The ability to combine publications is an big feature for those with low circulations. “They’re the ones that will get hit the hardest,” Myers says. “They have fewer bundles, they have more sacks than pallets.” Printers have to have multimailing capability to stay competitive. I’m finding almost all printers are starting to get into it.”
Another trend that has developed recently, as more and more effort is put into producing paper with a lower weight that’s also less expensive, is that paper quality has slowly declined, says Michael H. Evans, market development manager for DuPont Titanium Technologies.
Evans has proposed that the International Digital Enterprise Alliance, a nonprofit print-production organization, create a paper-quality certification program. Another industry group, Specifications for Web Offset Publications (SWOP), has published voluntary paper guidelines, but few people know about them.
In fact, less than half of U.S. magazines meet the SWOP target, but they do meet the minimum standard. Evans hopes IDEAlliance will create a more visible endorsement. “The quality of printing would go up overnight if everybody decided to comply with those guidelines,” he says. Evans conducted his own study of 19 different consumer magazines over the last 25 years, obtaining copies of each title in five-year increments. He found that opacity dropped 2.5 points over the time period. “Anybody would be able to see that,” he says, “when you look at samples side by side.”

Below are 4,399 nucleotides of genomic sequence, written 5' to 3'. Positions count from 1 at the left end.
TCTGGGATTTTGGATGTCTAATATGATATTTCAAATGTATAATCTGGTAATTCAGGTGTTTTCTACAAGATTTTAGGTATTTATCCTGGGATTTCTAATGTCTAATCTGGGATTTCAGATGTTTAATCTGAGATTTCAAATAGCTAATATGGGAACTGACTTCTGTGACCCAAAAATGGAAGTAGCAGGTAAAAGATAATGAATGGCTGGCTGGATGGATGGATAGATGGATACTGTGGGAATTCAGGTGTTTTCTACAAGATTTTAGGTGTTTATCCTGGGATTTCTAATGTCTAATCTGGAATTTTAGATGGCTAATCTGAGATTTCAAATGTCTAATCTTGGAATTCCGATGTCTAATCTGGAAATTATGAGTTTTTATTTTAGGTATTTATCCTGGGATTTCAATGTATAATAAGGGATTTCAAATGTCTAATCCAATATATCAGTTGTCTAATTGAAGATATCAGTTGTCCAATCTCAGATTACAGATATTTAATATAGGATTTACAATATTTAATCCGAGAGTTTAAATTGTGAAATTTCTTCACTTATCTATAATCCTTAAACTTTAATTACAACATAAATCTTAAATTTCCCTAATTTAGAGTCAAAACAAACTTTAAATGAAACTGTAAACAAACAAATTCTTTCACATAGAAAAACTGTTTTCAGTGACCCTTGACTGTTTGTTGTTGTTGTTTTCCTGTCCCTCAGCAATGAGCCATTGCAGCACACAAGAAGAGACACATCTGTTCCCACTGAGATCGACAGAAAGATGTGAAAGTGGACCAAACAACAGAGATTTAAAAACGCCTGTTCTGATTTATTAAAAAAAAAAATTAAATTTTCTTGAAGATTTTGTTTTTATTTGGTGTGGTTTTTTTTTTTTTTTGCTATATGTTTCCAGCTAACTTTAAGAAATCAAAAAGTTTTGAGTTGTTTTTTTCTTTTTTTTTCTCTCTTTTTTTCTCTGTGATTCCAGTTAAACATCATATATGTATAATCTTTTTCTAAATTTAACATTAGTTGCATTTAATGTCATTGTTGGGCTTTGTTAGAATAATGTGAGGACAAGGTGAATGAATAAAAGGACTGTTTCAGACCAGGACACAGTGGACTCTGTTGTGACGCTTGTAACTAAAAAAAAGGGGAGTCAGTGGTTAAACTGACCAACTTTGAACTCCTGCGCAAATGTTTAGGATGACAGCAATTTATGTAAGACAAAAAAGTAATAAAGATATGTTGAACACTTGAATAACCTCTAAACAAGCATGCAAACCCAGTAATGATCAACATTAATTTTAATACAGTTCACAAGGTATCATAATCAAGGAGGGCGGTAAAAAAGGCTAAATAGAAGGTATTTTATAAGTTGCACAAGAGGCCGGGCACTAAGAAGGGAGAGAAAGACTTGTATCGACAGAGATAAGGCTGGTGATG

He believes there’s one constituency that’s in the dark regarding paper quality, specifically show-through. “Advertisers have not been paying attention,” Evans says. “If they were in the driver’s seat, all the advertisers I’ve talked to would rather pay for better quality paper because it’s a miniscule amount compared to what they pay for advertising.”
Marshall Spencer, director of purchasing for the book group at Banta Corp., has watched some publishers opt for cheaper paper in three ways. Those that traditionally used coated freesheet are looking at European groundwood paper that is less expensive without sacrificing quality.